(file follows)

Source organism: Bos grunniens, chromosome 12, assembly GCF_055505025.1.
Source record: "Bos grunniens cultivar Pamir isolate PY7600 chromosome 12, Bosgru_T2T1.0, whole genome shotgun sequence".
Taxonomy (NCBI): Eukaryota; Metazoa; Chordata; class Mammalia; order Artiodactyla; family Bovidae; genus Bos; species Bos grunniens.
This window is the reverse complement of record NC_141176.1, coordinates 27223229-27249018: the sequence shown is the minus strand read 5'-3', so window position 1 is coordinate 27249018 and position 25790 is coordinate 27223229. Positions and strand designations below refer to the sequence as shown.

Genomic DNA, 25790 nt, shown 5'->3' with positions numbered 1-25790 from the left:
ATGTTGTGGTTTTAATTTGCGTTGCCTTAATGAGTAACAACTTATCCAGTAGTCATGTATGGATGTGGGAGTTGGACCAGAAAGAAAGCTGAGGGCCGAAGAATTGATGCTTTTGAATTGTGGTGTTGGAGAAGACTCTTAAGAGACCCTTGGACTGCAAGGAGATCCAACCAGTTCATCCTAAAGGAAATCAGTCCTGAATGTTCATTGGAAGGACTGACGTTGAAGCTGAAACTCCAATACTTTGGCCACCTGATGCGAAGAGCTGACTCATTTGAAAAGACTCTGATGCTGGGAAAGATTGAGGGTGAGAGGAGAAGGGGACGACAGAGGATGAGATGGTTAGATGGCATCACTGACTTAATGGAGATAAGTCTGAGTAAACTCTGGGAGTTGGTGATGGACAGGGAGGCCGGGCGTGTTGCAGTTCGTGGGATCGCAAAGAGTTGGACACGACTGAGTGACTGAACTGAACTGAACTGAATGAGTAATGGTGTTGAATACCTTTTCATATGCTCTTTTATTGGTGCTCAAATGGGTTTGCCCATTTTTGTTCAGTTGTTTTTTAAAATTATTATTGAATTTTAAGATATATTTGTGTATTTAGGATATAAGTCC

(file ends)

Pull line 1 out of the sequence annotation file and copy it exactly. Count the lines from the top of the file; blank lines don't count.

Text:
Source organism: Bos grunniens, chromosome 12, assembly GCF_055505025.1.